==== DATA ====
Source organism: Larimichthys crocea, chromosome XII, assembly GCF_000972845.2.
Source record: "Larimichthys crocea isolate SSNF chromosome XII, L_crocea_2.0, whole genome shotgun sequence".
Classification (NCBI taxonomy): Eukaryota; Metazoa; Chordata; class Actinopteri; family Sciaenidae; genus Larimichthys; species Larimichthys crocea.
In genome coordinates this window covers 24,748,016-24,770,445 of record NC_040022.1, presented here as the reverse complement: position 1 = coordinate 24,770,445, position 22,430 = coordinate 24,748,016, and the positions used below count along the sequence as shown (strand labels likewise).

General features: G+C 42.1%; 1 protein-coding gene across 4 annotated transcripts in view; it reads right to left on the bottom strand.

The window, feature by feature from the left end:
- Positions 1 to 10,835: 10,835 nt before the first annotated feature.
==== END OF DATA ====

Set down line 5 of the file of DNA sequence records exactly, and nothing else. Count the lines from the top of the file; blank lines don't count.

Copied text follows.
General features: G+C 42.1%; 1 protein-coding gene across 4 annotated transcripts in view; it reads right to left on the bottom strand.